Since our last paper, two deaths have occurred from Cholera— one in town, and the other in the vicinity. As we have noted every case, we hope our good friends abroad, who seem so careful of the health of our town, will not rely upon the many fabulous reports which travel upon the wings of the wind. We will regularly notice every case which may occur.
Many of our citizens were much surprised at a remark of the Winchester Virginian. After noting the statement of the Free Press, the editor of the Virginian says: “Rumor adds two or three other cases since.” Now he ought to know, that Rumor is a babbler— and that those who rely upon her, seldom get the truth. The fact is, but one case occurred between the 13th and the 19th, the dates of the Free Press and the Virginian.
Had we been as eager to trumpet forth the calamities of a neighbouring place, we might have spoken of a suppressed case of great malignity which occurred in a town only 22 miles from us, and for which we have better authority than Rumor. But we think it fair to leave to the presses of each town the first publication of its own cases, without exaggeration or suppression.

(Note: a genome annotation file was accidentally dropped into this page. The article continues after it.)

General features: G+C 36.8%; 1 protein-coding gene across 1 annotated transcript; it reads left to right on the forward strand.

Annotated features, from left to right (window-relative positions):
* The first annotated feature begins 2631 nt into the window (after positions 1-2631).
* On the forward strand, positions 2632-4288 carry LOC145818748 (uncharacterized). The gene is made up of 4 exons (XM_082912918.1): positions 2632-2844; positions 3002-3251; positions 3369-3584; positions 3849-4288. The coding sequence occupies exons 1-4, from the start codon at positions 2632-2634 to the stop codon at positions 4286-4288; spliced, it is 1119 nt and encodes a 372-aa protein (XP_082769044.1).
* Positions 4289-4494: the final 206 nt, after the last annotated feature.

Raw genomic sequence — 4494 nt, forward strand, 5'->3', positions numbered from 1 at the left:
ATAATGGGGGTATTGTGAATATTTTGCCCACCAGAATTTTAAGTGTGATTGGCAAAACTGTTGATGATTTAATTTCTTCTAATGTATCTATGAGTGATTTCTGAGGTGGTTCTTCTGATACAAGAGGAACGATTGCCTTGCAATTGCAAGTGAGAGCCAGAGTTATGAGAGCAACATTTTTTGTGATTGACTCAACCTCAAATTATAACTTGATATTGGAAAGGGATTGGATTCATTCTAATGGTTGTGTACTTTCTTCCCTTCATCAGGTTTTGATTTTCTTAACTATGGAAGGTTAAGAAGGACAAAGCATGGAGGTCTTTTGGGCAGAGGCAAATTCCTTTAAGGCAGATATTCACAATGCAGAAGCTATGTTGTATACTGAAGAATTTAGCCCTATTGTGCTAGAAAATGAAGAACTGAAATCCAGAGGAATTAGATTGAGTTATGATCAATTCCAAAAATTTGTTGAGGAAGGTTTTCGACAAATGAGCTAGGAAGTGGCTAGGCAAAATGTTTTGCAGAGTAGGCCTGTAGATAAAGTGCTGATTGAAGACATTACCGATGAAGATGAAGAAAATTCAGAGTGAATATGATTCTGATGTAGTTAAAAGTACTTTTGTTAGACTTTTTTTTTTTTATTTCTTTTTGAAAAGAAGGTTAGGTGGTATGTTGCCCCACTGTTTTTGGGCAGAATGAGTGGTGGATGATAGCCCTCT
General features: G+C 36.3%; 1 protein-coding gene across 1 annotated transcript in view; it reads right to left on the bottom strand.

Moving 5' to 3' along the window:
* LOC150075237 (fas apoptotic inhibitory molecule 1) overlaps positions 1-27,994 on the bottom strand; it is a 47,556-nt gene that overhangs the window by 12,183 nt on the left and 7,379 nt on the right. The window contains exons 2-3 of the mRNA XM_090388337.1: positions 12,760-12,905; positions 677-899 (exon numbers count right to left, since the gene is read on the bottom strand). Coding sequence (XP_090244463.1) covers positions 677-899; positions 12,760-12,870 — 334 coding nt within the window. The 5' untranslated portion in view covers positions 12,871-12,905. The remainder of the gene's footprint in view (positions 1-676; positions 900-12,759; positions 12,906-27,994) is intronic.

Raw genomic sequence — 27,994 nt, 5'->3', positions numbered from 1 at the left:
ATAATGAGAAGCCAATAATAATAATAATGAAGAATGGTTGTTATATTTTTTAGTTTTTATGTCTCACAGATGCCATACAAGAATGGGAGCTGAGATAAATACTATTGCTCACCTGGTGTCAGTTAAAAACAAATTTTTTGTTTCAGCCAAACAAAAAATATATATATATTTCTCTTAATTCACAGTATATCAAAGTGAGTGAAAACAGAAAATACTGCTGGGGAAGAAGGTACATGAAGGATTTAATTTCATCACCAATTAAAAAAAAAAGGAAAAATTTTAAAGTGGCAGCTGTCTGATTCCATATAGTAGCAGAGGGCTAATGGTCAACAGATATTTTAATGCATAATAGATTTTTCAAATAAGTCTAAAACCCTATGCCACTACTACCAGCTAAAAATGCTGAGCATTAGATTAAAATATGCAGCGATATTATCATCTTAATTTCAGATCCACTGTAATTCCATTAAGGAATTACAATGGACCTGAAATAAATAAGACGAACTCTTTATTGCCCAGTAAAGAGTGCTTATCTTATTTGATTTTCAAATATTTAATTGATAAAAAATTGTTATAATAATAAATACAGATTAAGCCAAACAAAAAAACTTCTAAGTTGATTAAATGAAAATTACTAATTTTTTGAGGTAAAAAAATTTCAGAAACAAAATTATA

There is no case of Cholera in town at present; and we know of but six persons confined to bed from any cause. Our general health is excellent.
We learn that four cases of Cholera have occurred among the workmen on the road, at Halltown, four miles east of this place, within the last week. Only one proved fatal. We hope these will not be made forty-four by the time the news reaches Winchester.
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